Sciencemadness Discussion Board

Gallium-based aluminum reducing reagents, free to USA members who do a writeup

Melgar - 17-7-2017 at 19:18

I've been experimenting with Al/Ga/In/St alloys here, as a less hazardous version of the popular Al/Hg reduction. It can work very well for some reactions, but results are often inconsistent, and depend very much on the aluminum alloy that's used. I said that I'd give a member here some salts to use instead of mercury, and so while I was at it, I prepared some extra, figuring that others here might want to try using this method.

I normally use the alloy, since it's easier to prepare from recycled material, but to compare directly to Al/Hg, you'd need to add the salts to aluminum. This CAN work, as long as salts are added to the aluminum in water at a temperature well above gallium's melting point, and as long as the gallium is added first. As you can probably imagine, there are lots of other variables that come into play here, and I hope anyone attempting this can figure out a few more of them too.

Anyway, I prepared three times what I was was planning to send to the member I mentioned, and I have enough additional materials to give two more members similar packages. Rules are, you have to be US-based (Canadian members will be considered, but no promises) and you have to have an extensive post history with at least one writeup of a reaction that you've done (link to it, if possible). Experience with Al/Hg is a plus, since I'd like the reactions to be compared side-by-side at some point, once this variant is optimized.

You'll be getting gallium and indium trichloride, probably an aqueous solution. Three grams of gallium, and one of indium, not counting the mass of the water and the chloride. A few grams of stannous chloride, just because it's cheap, and because varying the amount of it can have very large effects on the reaction. 30 grams of 3040 aluminum (from the disposable serving trays that I use, just to make sure my results can be replicated) as a 90% alloy with galinstan. And also 30 grams of aluminum serving tray metal chopped up, because you really need thicker metal for the Al/Ga/In/St variant.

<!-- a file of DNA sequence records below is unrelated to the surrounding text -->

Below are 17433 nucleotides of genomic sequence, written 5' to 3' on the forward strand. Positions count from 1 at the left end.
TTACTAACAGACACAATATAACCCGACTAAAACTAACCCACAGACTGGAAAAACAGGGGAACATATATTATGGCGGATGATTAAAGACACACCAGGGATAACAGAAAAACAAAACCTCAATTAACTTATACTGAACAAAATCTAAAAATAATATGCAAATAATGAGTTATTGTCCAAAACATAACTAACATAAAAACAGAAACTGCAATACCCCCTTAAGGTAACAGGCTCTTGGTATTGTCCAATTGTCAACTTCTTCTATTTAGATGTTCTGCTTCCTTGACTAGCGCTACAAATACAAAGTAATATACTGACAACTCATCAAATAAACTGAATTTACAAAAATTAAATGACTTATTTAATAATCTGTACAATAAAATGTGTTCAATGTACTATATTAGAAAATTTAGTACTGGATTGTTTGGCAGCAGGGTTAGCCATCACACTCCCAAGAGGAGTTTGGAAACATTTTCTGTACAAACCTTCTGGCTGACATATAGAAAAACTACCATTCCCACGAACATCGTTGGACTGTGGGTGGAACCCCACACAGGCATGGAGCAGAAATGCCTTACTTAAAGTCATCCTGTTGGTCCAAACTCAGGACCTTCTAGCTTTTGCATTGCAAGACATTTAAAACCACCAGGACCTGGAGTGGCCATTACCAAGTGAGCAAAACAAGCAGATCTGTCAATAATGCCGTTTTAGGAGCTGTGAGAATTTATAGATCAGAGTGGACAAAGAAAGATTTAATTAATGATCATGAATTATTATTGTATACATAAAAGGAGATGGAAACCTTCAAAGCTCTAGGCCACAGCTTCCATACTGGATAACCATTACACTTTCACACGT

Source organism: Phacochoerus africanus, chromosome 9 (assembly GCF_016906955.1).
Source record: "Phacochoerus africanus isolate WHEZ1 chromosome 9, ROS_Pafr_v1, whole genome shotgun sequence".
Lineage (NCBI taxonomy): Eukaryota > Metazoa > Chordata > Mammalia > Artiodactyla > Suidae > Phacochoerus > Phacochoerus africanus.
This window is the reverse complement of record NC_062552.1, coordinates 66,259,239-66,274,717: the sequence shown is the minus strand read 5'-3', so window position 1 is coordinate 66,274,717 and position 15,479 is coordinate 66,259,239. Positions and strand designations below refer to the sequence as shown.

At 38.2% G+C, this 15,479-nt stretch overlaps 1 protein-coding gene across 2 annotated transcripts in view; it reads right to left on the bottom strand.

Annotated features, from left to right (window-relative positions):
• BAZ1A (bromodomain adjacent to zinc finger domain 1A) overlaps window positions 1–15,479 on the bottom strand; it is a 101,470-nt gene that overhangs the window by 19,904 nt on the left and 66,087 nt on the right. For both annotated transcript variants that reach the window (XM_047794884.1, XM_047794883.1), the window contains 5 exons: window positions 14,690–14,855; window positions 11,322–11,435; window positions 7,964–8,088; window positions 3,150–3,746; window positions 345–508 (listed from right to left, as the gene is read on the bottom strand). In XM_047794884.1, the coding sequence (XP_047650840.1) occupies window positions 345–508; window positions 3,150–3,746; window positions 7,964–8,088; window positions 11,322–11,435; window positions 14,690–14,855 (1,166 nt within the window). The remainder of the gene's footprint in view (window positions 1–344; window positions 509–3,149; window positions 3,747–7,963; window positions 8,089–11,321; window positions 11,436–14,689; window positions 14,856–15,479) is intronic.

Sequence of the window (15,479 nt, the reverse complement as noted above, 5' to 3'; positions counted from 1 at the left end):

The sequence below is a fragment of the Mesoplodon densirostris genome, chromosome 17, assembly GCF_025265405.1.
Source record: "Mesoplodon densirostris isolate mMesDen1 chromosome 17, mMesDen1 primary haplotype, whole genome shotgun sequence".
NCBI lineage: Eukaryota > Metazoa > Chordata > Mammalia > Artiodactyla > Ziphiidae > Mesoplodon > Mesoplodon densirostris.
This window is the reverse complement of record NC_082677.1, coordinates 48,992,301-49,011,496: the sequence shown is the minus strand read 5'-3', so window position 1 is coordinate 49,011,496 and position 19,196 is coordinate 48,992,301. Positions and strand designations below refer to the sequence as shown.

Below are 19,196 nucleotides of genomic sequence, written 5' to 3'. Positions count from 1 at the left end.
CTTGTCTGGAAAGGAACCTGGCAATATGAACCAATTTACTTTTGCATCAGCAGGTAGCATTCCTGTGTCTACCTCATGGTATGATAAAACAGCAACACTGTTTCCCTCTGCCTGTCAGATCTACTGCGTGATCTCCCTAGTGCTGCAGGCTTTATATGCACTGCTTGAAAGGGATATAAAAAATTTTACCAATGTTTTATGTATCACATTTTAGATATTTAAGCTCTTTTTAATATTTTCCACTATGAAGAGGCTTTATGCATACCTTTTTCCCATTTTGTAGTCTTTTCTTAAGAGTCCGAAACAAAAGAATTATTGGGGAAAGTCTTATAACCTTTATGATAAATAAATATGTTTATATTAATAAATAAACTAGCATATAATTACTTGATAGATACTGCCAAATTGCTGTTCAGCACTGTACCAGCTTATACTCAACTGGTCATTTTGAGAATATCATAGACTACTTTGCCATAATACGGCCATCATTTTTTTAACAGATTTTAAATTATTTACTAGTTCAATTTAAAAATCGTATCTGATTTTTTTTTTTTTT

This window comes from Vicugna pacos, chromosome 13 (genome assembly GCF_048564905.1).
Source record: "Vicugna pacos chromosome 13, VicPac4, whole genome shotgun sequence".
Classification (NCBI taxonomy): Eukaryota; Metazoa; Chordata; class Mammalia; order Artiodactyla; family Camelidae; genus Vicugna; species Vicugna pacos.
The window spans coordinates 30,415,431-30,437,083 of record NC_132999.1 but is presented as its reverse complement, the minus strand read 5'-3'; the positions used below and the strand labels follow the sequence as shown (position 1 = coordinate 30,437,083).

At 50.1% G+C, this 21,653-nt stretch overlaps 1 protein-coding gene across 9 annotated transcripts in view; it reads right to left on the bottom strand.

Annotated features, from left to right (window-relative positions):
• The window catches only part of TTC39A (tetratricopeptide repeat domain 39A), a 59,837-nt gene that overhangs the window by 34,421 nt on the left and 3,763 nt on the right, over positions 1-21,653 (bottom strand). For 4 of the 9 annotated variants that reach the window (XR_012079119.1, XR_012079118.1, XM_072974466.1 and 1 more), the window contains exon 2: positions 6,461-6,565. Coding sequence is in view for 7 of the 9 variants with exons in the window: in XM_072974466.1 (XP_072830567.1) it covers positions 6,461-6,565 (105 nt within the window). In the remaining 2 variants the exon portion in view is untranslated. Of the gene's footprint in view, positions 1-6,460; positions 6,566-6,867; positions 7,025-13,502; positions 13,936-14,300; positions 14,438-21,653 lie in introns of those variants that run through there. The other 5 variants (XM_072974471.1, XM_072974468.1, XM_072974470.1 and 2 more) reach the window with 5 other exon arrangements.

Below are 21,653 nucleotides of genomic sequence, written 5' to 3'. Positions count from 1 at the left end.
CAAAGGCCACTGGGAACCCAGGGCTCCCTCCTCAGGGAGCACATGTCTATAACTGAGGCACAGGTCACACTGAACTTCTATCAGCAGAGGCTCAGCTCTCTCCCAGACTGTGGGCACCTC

The one thing I haven't been able to demonstrate so far, is the mercury-free variant and Al/Hg side by side, but I figured with all the Al/Hg experts here, someone would take me up on that.x

[Edited on 7/18/17 by Melgar]

notoxicshit - 19-7-2017 at 04:24

Very interesting and Id be glad to help but I am european.

Planned to do further experimentation, already have tried an Al/Ga, just with traces of wanted reduction product.
I already bought the indium.
What I wanted to try was a Clemmensen reaction without mercury.
But I'd also try reductions of oximes, later, I think.

Where do the salts come into play?

And if youve just failed at Al/Hg, you say, then what have you achieved so far?

Melgar - 21-7-2017 at 00:09

The point is, like 99% of my experience has been with this stuff, I don't really even know how to use Al/Hg. And its more that I don't have proper lab facilities for determining yields side-by-side.

I actually developed a method of reduction that's a very similar process to the typically Al/Hg. You take crumpled up aluminum, and put it in water. Heat it to 50-70˚C, then add gallium chloride solution while stirring quickly. Keep stirring for five minutes or so, then pour off the water. Add 70% ethanol or so, then add indium salts, at about 1/3 the mass of indium to gallium. Then add a small amount of tin. It should barely be bubbling, if it is at all. But when you add 95% ethanol and some acetic acid to lower the pH, it runs almost identically to Al/Hg.

For reducing oximes, sodium in ethanol works great. Lithium sort of works, but its tendency to float doesn't help.

samm - 28-7-2017 at 13:55

Don't mean to derail but does anyone know if this alloy would reduce the same types of bonds as Stannous Chloride; eg: Nitrobenzene >> Aniline?

Melgar - 28-7-2017 at 15:17

Certainly possible, seeing as it contains tin, and that tin would get recycled. There would be some chloride ions from adding the salts initially, although I'm not actually sure how important the chloride ions are for the reduction.

Still, I can't imagine it wouldn't reduce a nitrobenzene, seeing as that group is one of the easiest possible groups to reduce.

samm - 29-7-2017 at 13:10

IIRC Vogel's recommends ~2x w/w SnCl2/substrate for the nitro reductions.

How does this alloy compare?

Melgar - 29-7-2017 at 22:39

I don't have good experimental numbers to compare this to different reduction methods, but my guess would be that it's most similar to Al/Hg, but with more variables to take into account. I have definitely reduced aliphatic nitro compounds to amines with this, quite easily too.